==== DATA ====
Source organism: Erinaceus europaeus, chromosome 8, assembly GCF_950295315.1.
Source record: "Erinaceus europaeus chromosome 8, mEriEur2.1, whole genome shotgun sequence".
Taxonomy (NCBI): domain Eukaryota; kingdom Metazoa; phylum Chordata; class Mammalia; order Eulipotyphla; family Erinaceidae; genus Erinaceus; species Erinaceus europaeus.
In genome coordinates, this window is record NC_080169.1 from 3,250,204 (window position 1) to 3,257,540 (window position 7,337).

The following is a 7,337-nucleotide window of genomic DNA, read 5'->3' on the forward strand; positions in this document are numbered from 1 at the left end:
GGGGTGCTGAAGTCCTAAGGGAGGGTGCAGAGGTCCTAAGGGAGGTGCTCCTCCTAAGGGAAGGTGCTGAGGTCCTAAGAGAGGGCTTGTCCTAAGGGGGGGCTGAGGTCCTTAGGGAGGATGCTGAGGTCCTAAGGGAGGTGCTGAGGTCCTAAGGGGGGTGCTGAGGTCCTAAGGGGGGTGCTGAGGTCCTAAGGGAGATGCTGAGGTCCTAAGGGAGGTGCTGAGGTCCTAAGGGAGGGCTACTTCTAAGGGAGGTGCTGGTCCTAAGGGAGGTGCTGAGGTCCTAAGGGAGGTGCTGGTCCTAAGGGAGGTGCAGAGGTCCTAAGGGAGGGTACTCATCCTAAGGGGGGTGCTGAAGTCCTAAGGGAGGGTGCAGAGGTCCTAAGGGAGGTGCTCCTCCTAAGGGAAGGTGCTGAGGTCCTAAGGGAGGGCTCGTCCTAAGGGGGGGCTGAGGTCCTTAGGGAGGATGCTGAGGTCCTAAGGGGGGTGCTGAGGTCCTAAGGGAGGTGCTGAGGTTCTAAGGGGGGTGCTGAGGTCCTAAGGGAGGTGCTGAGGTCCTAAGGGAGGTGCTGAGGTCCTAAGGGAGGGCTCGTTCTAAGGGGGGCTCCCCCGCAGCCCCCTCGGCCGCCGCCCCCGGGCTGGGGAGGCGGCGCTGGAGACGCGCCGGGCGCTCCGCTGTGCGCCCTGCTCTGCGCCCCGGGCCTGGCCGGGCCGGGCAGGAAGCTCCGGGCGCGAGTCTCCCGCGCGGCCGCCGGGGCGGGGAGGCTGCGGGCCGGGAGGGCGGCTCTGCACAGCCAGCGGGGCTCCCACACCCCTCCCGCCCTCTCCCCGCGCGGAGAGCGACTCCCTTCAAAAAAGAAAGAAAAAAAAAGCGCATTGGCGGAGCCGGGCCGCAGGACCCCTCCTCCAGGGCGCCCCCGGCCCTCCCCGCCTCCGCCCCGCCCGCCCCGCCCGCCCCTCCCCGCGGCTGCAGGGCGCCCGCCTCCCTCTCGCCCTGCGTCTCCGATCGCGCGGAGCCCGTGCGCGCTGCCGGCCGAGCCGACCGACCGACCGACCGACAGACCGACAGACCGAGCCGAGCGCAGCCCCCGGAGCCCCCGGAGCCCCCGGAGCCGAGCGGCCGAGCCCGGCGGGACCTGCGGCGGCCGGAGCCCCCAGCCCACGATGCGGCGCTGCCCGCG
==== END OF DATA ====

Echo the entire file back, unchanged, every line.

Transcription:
Source organism: Erinaceus europaeus, chromosome 8, assembly GCF_950295315.1.
Source record: "Erinaceus europaeus chromosome 8, mEriEur2.1, whole genome shotgun sequence".
Taxonomy (NCBI): domain Eukaryota; kingdom Metazoa; phylum Chordata; class Mammalia; order Eulipotyphla; family Erinaceidae; genus Erinaceus; species Erinaceus europaeus.
In genome coordinates, this window is record NC_080169.1 from 3,250,204 (window position 1) to 3,257,540 (window position 7,337).

The following is a 7,337-nucleotide window of genomic DNA, read 5'->3' on the forward strand; positions in this document are numbered from 1 at the left end:
GGGGTGCTGAAGTCCTAAGGGAGGGTGCAGAGGTCCTAAGGGAGGTGCTCCTCCTAAGGGAAGGTGCTGAGGTCCTAAGAGAGGGCTTGTCCTAAGGGGGGGCTGAGGTCCTTAGGGAGGATGCTGAGGTCCTAAGGGAGGTGCTGAGGTCCTAAGGGGGGTGCTGAGGTCCTAAGGGGGGTGCTGAGGTCCTAAGGGAGATGCTGAGGTCCTAAGGGAGGTGCTGAGGTCCTAAGGGAGGGCTACTTCTAAGGGAGGTGCTGGTCCTAAGGGAGGTGCTGAGGTCCTAAGGGAGGTGCTGGTCCTAAGGGAGGTGCAGAGGTCCTAAGGGAGGGTACTCATCCTAAGGGGGGTGCTGAAGTCCTAAGGGAGGGTGCAGAGGTCCTAAGGGAGGTGCTCCTCCTAAGGGAAGGTGCTGAGGTCCTAAGGGAGGGCTCGTCCTAAGGGGGGGCTGAGGTCCTTAGGGAGGATGCTGAGGTCCTAAGGGGGGTGCTGAGGTCCTAAGGGAGGTGCTGAGGTTCTAAGGGGGGTGCTGAGGTCCTAAGGGAGGTGCTGAGGTCCTAAGGGAGGTGCTGAGGTCCTAAGGGAGGGCTCGTTCTAAGGGGGGCTCCCCCGCAGCCCCCTCGGCCGCCGCCCCCGGGCTGGGGAGGCGGCGCTGGAGACGCGCCGGGCGCTCCGCTGTGCGCCCTGCTCTGCGCCCCGGGCCTGGCCGGGCCGGGCAGGAAGCTCCGGGCGCGAGTCTCCCGCGCGGCCGCCGGGGCGGGGAGGCTGCGGGCCGGGAGGGCGGCTCTGCACAGCCAGCGGGGCTCCCACACCCCTCCCGCCCTCTCCCCGCGCGGAGAGCGACTCCCTTCAAAAAAGAAAGAAAAAAAAAGCGCATTGGCGGAGCCGGGCCGCAGGACCCCTCCTCCAGGGCGCCCCCGGCCCTCCCCGCCTCCGCCCCGCCCGCCCCGCCCGCCCCTCCCCGCGGCTGCAGGGCGCCCGCCTCCCTCTCGCCCTGCGTCTCCGATCGCGCGGAGCCCGTGCGCGCTGCCGGCCGAGCCGACCGACCGACCGACCGACAGACCGACAGACCGAGCCGAGCGCAGCCCCCGGAGCCCCCGGAGCCCCCGGAGCCGAGCGGCCGAGCCCGGCGGGACCTGCGGCGGCCGGAGCCCCCAGCCCACGATGCGGCGCTGCCCGCG